In my recent musing, Appreciation to the Tribe of Invisible Mothers, I promised to share a couple of examples that were in my mind and heart as I gestated and wrote that post.
These are just a few of the examples in my life of, as I wrote a few days ago, “Women who have, and who in a whole spectrum of ways share, an abundance of wisdom, loving, nurturing, nourishment that gets shared out into home and community and world, depending on the unique purpose and gift set of each woman.”
They may be teachers, Anam Cara, Believing Mirrors, mentors, nurturers for those who otherwise experience a deficit of nurturing, or a more quiet and compassionate presence — but no less powerful for it.
I’ll share three for now — a trinity of Tribe of Invisible Mothers members whose unique caring and attention benefited others (perhaps beyond these women’s knowing!); the third in today’s sharing will remain nameless for now for privacy reasons but no less appreciated in my mind, heart, and awareness.
First, I’ll mention Mrs. Lamb, an elder woman who lived in my neighborhood when I was a girl of maybe six or so, if that, and to whose home I’d go in the afternoons after school for reasons I can’t remember now.
Whether Mrs. Lamb was part of the Childless Women’s Tribe or was a long-time empty-nester I knew not. She lived alone, and had for quite a long while.
What I did know was that each time I’d arrive at her door, she welcomed me with the aroma of homemade soup — my favorite being a cheesy noodle soup that she made more regularly knowing that I really liked it.
Seems a small thing, but obviously not — I still remember her care, nurturing, and nourishing homemade soup with gratitude and fondness all of these years later.
Secondly, I’ll pull another from my deep Well of Appreciation:
My third grade teacher, Mrs. Kebbe, who was the absolute coolest third grade teacher anyone could have.
She engaged her students, brought in lots of cool things like fossils from her various expeditions and dripping honey comb from the bee hives she and her husband kept — distributed to each of us in tiny paper cups.
She’d also have us take breaks for what might now be called ‘eyeball yoga’ — leading us through some exercises to give our eyes a break from focusing on book and blackboard.
She did a lot of other cool and caring things, too, to make school fun by involving various senses and giving the kids some freedom from the chairs here and there.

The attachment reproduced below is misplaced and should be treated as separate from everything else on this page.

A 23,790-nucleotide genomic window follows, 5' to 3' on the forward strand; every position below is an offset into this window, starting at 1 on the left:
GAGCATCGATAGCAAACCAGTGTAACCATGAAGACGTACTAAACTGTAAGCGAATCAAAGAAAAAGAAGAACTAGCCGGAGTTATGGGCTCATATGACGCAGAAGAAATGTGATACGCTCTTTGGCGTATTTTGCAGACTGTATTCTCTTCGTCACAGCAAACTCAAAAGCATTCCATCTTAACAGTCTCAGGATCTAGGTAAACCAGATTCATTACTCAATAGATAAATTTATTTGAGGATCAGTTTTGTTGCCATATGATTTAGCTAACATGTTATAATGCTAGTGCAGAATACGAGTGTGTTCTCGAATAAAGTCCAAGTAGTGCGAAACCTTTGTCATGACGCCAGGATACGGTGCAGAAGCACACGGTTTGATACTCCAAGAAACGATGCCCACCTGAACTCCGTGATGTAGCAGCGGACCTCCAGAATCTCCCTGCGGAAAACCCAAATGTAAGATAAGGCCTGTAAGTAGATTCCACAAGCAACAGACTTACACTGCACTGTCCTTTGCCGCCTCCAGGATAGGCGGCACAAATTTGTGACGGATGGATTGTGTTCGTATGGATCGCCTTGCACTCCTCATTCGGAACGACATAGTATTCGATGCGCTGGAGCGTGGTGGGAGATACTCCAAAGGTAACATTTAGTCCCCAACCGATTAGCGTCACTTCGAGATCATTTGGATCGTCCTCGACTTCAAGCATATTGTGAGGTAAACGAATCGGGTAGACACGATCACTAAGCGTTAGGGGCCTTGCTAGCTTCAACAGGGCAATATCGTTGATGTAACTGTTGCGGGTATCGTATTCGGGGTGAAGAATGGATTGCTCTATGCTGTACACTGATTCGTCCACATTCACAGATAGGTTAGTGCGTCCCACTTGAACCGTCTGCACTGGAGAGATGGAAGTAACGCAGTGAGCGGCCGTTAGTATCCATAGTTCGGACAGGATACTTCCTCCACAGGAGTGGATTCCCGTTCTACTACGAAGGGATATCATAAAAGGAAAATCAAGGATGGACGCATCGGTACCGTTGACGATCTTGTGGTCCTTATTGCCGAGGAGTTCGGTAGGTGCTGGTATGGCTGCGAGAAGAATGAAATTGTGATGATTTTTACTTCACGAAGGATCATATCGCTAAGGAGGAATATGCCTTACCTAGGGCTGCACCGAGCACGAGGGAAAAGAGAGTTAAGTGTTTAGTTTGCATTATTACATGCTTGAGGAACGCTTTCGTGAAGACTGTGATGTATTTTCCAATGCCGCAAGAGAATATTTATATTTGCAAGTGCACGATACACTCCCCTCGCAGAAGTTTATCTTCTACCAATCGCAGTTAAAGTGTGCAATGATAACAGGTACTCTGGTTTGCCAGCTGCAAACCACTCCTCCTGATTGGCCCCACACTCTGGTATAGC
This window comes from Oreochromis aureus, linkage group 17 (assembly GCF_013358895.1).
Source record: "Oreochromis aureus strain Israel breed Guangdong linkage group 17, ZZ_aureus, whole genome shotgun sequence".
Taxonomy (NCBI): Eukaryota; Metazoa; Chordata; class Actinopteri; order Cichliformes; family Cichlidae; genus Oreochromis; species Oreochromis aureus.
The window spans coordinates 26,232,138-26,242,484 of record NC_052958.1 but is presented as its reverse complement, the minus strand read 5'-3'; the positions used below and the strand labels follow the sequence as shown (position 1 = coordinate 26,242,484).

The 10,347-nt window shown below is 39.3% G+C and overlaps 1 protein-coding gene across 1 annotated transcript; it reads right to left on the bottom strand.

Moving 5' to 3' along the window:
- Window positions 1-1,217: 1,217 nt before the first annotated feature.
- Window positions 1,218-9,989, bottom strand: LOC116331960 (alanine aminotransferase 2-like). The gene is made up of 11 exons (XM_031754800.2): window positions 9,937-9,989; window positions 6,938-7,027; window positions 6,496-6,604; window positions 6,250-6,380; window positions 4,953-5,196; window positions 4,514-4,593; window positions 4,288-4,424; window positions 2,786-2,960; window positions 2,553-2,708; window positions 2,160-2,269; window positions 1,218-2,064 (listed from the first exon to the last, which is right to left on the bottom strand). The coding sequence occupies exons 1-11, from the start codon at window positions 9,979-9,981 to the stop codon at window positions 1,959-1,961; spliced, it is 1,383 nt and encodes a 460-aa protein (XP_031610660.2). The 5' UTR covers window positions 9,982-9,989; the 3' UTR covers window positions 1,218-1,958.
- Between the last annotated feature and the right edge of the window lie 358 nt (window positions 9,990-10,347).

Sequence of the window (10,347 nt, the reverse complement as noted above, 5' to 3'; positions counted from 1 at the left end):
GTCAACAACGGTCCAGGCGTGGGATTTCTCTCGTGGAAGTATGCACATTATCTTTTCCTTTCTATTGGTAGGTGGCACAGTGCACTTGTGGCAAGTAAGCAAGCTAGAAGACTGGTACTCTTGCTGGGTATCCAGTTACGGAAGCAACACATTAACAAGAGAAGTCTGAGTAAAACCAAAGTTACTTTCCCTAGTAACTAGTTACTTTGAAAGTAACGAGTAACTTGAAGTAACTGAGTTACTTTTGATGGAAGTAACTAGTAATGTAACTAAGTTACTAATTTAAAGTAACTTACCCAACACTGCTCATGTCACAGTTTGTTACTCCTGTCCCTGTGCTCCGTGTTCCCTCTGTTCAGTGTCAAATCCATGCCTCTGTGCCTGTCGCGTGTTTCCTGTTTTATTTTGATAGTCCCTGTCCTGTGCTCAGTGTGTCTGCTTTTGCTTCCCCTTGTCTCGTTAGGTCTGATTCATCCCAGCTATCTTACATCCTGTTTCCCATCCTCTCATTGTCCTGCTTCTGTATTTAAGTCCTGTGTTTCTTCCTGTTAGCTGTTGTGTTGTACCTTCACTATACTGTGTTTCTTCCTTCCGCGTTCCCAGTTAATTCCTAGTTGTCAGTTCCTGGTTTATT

Because I was pretty much into things like fossils and bee hives and honey comb, her unique, authentic, and visionary approach is still prominent in my memory.
I’d wish that kind of teacher for every kid.
The third of my Trio of Wonderful, Caring Women who came to mind and appreciation when I wrote the Tribe of Invisible Mothers post a few days ago is a Magdalena sister of mind whose name I’ll keep private for now.
Her beautiful caring, nurturing, nourishing presence and mindful tending goes to elders who are in need of daily visits and tender care so that they might be (1) cared for (some of whom are in their final days or months), and (2) in a way that respects their dignity. These are people, too, who are often isolated, at home, and invisible in our culture.
She shares her caring and compassionate presence in other ways, too.
She’s an inspiring example of the “Women who have, and who in a whole spectrum of ways share, an abundance of wisdom, loving, nurturing, nourishment that gets shared out into home and community and world, depending on the unique purpose and gift set of each woman.”
There are many, many more examples of women who may not have children of their own, but shower a wealth of wisdom, devotion, caring, expertise, compassionate presence, and heartfulness with others around them or out in their corners of the world or beyond.
I feel such deep appreciation and inspiration for each of these women who shared, or share, their wise and caring presence and tender caring, each in her own way, with those who no doubt feel a deep, deep appreciation for it as well.
How about you?
Do any such examples arise in your awareness, whether from years ago or more present-day examples that inspire you or made a difference to you?
Featured Image Credit: A Bond, CC image from Pexels.
Other Image Credits: Cheesy Soup from Cooking Classy;
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